Hunt for gas sparks toxic chemical fear

Courier Mail, June 2010

WILL Queensland’s mammoth coal seam gas industry bring the threat of leukaemia, kidney damage, heart and respiratory failure?
The question has to be asked after allegations in the US that families became seriously ill after drinking water containing toxic gas mining chemicals.

The US Environmental Protection Agency began an investigation last week that could have a profound impact on the future of the Queensland coal seam gas industry, said to be worth up to $200 billion.

The US EPA will assess the pollution caused by a gas extraction method called hydraulic fracturing, or “fraccing”, a procedure which is used widely in Queensland. It’s a mining method that involves injecting massive amounts of chemical brine deep underground to release natural gas.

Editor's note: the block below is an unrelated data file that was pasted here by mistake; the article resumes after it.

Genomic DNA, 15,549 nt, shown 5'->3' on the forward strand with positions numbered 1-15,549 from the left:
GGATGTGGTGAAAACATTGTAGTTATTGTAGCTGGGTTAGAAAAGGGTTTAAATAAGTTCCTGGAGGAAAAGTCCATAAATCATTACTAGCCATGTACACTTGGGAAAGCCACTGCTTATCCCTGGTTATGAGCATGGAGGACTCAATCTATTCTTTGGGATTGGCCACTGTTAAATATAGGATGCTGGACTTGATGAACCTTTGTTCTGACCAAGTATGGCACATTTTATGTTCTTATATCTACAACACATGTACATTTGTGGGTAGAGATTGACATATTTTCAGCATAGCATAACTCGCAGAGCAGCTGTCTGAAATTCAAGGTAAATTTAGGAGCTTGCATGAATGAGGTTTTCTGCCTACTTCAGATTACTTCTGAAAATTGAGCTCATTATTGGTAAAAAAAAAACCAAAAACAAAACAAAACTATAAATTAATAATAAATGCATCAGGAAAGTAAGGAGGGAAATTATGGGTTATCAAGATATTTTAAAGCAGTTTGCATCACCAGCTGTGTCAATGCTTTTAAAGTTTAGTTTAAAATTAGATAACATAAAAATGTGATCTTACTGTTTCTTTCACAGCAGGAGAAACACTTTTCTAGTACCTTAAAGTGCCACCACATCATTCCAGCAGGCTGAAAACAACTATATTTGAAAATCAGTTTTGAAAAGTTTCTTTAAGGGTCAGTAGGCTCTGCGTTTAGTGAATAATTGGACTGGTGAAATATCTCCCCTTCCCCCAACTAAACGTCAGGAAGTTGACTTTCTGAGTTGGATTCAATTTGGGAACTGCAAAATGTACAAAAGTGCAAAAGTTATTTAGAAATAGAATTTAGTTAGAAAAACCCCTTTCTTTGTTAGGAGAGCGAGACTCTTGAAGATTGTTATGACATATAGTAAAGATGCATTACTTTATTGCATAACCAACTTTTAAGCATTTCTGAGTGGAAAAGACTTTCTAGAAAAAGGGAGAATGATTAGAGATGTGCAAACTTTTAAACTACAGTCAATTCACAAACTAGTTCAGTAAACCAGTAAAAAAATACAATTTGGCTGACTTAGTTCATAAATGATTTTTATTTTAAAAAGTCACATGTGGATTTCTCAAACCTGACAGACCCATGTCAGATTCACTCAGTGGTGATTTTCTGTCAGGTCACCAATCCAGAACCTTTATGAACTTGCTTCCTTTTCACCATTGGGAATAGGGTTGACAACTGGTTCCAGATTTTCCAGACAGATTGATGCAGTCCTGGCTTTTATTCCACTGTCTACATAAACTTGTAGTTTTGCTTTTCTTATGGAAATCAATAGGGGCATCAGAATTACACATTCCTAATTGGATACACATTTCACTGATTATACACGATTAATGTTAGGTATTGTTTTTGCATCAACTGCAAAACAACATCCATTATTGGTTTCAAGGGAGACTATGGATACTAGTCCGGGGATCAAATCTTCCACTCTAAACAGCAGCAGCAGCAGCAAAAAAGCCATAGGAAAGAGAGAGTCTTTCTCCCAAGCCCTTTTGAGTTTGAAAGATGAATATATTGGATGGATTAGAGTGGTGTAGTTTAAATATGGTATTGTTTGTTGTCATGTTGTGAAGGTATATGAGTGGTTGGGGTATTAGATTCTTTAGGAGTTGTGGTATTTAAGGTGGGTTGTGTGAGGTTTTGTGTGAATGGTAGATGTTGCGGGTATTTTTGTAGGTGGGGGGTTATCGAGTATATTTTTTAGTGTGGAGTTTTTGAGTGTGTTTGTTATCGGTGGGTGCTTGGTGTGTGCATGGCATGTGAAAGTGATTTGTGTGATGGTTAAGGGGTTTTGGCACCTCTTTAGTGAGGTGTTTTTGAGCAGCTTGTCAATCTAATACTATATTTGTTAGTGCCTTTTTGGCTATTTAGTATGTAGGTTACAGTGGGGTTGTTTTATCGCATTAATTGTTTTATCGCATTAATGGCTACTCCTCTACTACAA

According to articles in the New York Times and Scientific American, hydraulic fracturing involves more than 260 chemicals, including benzene and many other toxic substances.

I’ve been told naphthalene and ethylene glycol have been widely used by Queensland gas miners in the recent past. The US Health Department and the International Agency for Research on Cancer list naphthalene as a possible carcinogen. Ethylene glycol is a toxin that can affect the central nervous system, the heart, and the kidneys.

Scientific American reported: “It found that as much as a third of injected fluids, benzene in particular, remains in the ground after drilling and is likely to be transported by groundwater.”

It said several household water wells had been contaminated since large-scale coal seam gas production began.

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